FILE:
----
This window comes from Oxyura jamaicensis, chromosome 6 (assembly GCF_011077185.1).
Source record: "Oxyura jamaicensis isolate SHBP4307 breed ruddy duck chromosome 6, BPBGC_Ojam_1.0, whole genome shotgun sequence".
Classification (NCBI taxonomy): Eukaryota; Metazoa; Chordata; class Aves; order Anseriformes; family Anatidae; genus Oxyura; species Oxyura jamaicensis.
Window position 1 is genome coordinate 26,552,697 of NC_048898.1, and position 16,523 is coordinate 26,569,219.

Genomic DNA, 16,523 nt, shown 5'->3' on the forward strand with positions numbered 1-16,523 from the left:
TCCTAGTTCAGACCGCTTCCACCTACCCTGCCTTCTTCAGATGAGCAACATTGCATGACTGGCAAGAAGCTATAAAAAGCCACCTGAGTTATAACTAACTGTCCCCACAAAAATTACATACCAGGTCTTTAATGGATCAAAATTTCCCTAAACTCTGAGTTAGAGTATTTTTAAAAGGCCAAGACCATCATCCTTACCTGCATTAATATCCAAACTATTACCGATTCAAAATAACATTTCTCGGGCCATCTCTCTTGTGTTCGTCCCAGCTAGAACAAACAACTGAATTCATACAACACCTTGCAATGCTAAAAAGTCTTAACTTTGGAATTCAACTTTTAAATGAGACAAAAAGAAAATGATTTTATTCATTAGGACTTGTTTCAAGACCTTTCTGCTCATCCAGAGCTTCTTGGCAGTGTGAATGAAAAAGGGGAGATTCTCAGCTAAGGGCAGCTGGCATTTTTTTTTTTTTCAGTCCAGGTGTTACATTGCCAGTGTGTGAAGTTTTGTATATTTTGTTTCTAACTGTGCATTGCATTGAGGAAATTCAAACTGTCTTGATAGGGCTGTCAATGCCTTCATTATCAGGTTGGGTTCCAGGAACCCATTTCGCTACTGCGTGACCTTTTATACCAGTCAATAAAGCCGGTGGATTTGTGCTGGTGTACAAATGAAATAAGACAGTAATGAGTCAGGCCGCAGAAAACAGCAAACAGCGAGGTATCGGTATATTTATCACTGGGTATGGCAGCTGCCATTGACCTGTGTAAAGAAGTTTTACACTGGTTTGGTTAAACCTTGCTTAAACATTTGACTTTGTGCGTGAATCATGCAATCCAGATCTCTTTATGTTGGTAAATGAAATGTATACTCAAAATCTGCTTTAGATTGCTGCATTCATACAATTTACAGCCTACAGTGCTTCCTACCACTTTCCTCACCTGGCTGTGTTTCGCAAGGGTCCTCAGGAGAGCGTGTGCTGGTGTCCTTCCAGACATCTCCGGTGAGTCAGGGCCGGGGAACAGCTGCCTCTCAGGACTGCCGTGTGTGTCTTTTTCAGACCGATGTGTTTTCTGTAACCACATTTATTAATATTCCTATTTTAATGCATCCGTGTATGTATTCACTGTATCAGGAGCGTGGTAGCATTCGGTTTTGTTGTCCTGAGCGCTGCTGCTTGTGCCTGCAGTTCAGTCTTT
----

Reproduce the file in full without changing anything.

This window comes from Oxyura jamaicensis, chromosome 6 (assembly GCF_011077185.1).
Source record: "Oxyura jamaicensis isolate SHBP4307 breed ruddy duck chromosome 6, BPBGC_Ojam_1.0, whole genome shotgun sequence".
Classification (NCBI taxonomy): Eukaryota; Metazoa; Chordata; class Aves; order Anseriformes; family Anatidae; genus Oxyura; species Oxyura jamaicensis.
Window position 1 is genome coordinate 26,552,697 of NC_048898.1, and position 16,523 is coordinate 26,569,219.

Genomic DNA, 16,523 nt, shown 5'->3' on the forward strand with positions numbered 1-16,523 from the left:
TCCTAGTTCAGACCGCTTCCACCTACCCTGCCTTCTTCAGATGAGCAACATTGCATGACTGGCAAGAAGCTATAAAAAGCCACCTGAGTTATAACTAACTGTCCCCACAAAAATTACATACCAGGTCTTTAATGGATCAAAATTTCCCTAAACTCTGAGTTAGAGTATTTTTAAAAGGCCAAGACCATCATCCTTACCTGCATTAATATCCAAACTATTACCGATTCAAAATAACATTTCTCGGGCCATCTCTCTTGTGTTCGTCCCAGCTAGAACAAACAACTGAATTCATACAACACCTTGCAATGCTAAAAAGTCTTAACTTTGGAATTCAACTTTTAAATGAGACAAAAAGAAAATGATTTTATTCATTAGGACTTGTTTCAAGACCTTTCTGCTCATCCAGAGCTTCTTGGCAGTGTGAATGAAAAAGGGGAGATTCTCAGCTAAGGGCAGCTGGCATTTTTTTTTTTTTCAGTCCAGGTGTTACATTGCCAGTGTGTGAAGTTTTGTATATTTTGTTTCTAACTGTGCATTGCATTGAGGAAATTCAAACTGTCTTGATAGGGCTGTCAATGCCTTCATTATCAGGTTGGGTTCCAGGAACCCATTTCGCTACTGCGTGACCTTTTATACCAGTCAATAAAGCCGGTGGATTTGTGCTGGTGTACAAATGAAATAAGACAGTAATGAGTCAGGCCGCAGAAAACAGCAAACAGCGAGGTATCGGTATATTTATCACTGGGTATGGCAGCTGCCATTGACCTGTGTAAAGAAGTTTTACACTGGTTTGGTTAAACCTTGCTTAAACATTTGACTTTGTGCGTGAATCATGCAATCCAGATCTCTTTATGTTGGTAAATGAAATGTATACTCAAAATCTGCTTTAGATTGCTGCATTCATACAATTTACAGCCTACAGTGCTTCCTACCACTTTCCTCACCTGGCTGTGTTTCGCAAGGGTCCTCAGGAGAGCGTGTGCTGGTGTCCTTCCAGACATCTCCGGTGAGTCAGGGCCGGGGAACAGCTGCCTCTCAGGACTGCCGTGTGTGTCTTTTTCAGACCGATGTGTTTTCTGTAACCACATTTATTAATATTCCTATTTTAATGCATCCGTGTATGTATTCACTGTATCAGGAGCGTGGTAGCATTCGGTTTTGTTGTCCTGAGCGCTGCTGCTTGTGCCTGCAGTTCAGTCTTT